I don’t know much more than the bare bones of this particular story. The BBC reports it rather sketchily at the moment as breaking news; even the My San Antonio website doesn’t make it all that clear whether criminal proceedings are attached to the $10 million payout by the LA archdiocese of the Roman Catholic Church, designed it would seem to settle four cases of child sex abuse. There is talk of further punitive claims against the Church, mind – but I don’t think I fully understand what this means either. Of course, $10 million can never serve to repair the abused childhood of any poor young person, but – at least in an English context – $10 million would I think be considered pretty punitive already.
I do – out of ignorance – wonder what’s happening here, though. Is the Church really not of this world? Are criminal laws not applicable for those who move in the grace-filled circles of godliness? We hear, as over time the details seep out, of reports having been sent to the Vatican time and time again. Someone with more money than sense then pulls out their temporal wallet and finds the means to settle what can surely never be settled. Confession is supposed to be good for the soul, but it would appear that the Church has a very cardinal side too – and the response to these very cardinal sins is not unlike, say, Mr Murdoch’s in the face of phone-hacking scandals various.
That is to say, get out the chequebook.
By now, you must be thinking me very naive. “Why not?” you may ask. “If the aggrieved are happy to achieve closure through a wad of promissory notes, who should be reserving for themselves the right to intervene?” Well, I may be naive, but I’m bloody well not stupid.
I was watching a TV interview last night with an Italian priest – a fairly young Italian priest. He was sat on a terrace outside a bar, a cup of coffee to hand I think; a brain as sharp as anyone’s might be. During the interview he cared to remind us of the example of St Francis of Assisi. No airs and graces there – though plenty of a very different kind of grace.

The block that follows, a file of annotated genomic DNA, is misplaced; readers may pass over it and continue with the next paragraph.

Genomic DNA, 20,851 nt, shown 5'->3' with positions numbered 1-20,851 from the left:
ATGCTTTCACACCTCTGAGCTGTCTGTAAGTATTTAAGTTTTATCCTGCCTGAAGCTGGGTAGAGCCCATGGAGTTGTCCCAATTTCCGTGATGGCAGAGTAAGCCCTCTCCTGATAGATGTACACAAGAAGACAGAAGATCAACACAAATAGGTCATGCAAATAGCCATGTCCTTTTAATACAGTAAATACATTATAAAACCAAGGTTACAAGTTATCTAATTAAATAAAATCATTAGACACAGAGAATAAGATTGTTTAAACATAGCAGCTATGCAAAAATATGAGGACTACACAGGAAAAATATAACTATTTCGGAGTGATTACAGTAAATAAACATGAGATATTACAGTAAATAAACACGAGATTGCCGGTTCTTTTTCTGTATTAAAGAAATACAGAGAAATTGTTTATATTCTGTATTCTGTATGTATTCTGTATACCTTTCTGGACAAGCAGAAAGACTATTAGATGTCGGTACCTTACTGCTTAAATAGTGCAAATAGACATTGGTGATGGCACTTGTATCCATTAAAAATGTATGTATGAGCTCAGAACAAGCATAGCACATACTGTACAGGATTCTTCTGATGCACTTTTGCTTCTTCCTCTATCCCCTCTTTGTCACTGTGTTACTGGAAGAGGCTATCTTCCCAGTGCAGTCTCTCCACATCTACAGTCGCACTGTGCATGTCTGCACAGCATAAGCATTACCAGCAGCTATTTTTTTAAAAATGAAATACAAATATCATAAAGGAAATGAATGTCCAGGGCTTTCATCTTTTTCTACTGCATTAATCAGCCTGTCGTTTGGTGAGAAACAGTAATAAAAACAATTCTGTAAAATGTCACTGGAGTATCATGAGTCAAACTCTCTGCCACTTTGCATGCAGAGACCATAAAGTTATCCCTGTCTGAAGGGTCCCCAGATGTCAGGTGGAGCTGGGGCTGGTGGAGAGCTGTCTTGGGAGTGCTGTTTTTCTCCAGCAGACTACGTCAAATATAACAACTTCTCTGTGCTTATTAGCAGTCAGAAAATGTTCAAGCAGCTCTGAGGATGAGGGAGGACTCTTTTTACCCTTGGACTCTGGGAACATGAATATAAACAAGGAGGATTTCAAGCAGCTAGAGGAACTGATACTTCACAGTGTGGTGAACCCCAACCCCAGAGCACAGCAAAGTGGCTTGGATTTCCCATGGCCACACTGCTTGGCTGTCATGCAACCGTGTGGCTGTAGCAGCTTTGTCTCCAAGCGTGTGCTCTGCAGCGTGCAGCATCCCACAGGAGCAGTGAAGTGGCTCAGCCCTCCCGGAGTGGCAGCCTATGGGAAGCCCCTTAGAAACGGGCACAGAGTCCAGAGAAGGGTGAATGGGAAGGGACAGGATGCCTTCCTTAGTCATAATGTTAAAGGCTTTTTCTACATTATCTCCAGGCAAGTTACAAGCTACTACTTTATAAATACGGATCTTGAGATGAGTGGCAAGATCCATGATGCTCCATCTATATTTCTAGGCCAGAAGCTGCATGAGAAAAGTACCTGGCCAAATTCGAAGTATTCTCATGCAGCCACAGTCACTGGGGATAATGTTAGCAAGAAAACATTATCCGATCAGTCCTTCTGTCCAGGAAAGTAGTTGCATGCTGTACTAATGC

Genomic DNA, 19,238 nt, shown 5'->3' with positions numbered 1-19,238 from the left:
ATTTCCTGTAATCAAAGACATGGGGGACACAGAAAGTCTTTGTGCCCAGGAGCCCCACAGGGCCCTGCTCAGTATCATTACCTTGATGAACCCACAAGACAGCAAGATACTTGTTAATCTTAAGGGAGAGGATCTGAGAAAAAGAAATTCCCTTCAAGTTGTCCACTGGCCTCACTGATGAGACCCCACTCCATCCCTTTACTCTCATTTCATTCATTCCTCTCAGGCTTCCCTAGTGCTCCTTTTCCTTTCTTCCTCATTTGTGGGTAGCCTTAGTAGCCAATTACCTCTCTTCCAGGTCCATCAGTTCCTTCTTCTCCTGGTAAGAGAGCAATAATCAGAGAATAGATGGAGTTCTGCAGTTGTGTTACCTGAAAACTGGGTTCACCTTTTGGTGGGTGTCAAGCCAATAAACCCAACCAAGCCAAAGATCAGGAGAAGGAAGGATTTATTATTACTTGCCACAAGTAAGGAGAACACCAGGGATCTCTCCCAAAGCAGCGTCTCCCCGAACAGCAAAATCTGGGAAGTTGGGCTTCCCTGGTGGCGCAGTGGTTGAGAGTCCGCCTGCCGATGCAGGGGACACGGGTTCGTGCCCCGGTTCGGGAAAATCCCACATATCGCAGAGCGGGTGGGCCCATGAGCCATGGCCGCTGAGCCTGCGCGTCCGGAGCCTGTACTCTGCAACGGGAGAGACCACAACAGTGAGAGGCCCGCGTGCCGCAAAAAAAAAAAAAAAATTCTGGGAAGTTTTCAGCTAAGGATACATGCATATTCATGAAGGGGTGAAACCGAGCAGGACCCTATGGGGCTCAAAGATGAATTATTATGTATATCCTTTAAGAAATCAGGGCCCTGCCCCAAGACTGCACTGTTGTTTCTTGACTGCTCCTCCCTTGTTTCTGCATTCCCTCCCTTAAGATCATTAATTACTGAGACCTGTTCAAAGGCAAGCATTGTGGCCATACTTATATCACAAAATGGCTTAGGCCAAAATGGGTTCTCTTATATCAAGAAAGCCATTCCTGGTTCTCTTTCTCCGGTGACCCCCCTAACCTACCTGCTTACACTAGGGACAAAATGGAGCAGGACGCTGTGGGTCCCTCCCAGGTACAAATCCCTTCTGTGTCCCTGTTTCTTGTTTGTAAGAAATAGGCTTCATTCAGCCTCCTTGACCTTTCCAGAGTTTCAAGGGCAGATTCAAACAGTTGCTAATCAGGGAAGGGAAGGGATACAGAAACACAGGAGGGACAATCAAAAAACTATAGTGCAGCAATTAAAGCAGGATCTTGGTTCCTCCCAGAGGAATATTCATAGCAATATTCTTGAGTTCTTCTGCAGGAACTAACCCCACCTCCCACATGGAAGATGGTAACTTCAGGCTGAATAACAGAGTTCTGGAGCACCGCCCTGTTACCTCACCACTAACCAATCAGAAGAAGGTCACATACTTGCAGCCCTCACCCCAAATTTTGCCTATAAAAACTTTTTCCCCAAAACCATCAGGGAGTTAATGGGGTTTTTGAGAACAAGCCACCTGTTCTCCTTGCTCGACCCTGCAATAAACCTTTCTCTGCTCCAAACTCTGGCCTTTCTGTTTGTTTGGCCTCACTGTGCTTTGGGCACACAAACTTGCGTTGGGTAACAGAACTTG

He asked, almost pleaded, for a different kind of Church: a Church of the lay people; a Church for the real people.
A Church, essentially, which was of this world.
If the Church is to lead its faithful out of the mire in which a wider society finds itself, both politically and economically, both democratically and socially, then it needs to understand this world. And it can only understand this world by understanding how to engage with its miseries. To distance itself, to separate itself, to see the hand and works of the Devil in everything bad that its representatives carry out, is to repudiate all sense of personal responsibility and liability: to excise, in fact, from the people who form the Church all possibility of a true redemption. You cannot be redeemed unless you want to be; unless you express true sadness at what you did, even as you shouldn’t have done. But to go down the path of saying the Church is capable of no evil – and where it is, it is the acts of extraneous forces or weak men or sheer greed – is to argue that the structures of the Church have no impact on how its flock, clergy and faithful end up behaving.
This is what they said at the start of the Germany that became the seedbed of Nazism. Structures do matter – terribly too. The environments we construct – or perpetuate from generation to generation – affect the behaviours we exhibit.
I’m not versed in the Bible; am not versed in the religion I was born to. But I do feel that if God existed … well, He would not choose structures for His work on earth which distanced that work from the earth He was looking to save.
In any case, it seems clear enough, with the examples I have linked to above, that such distancing from the grassroots has served no purpose whatsoever: to an outsider looking in, it would seem that there is now very little difference between a) those who, from the depths of Wapping, formerly ran the blessed News of the World; and b) those who, from the depths of the Vatican, currently evangelise the blessed Word of God.
Both, in a nasty and very ultimate place, understand the power of money to make problems go away.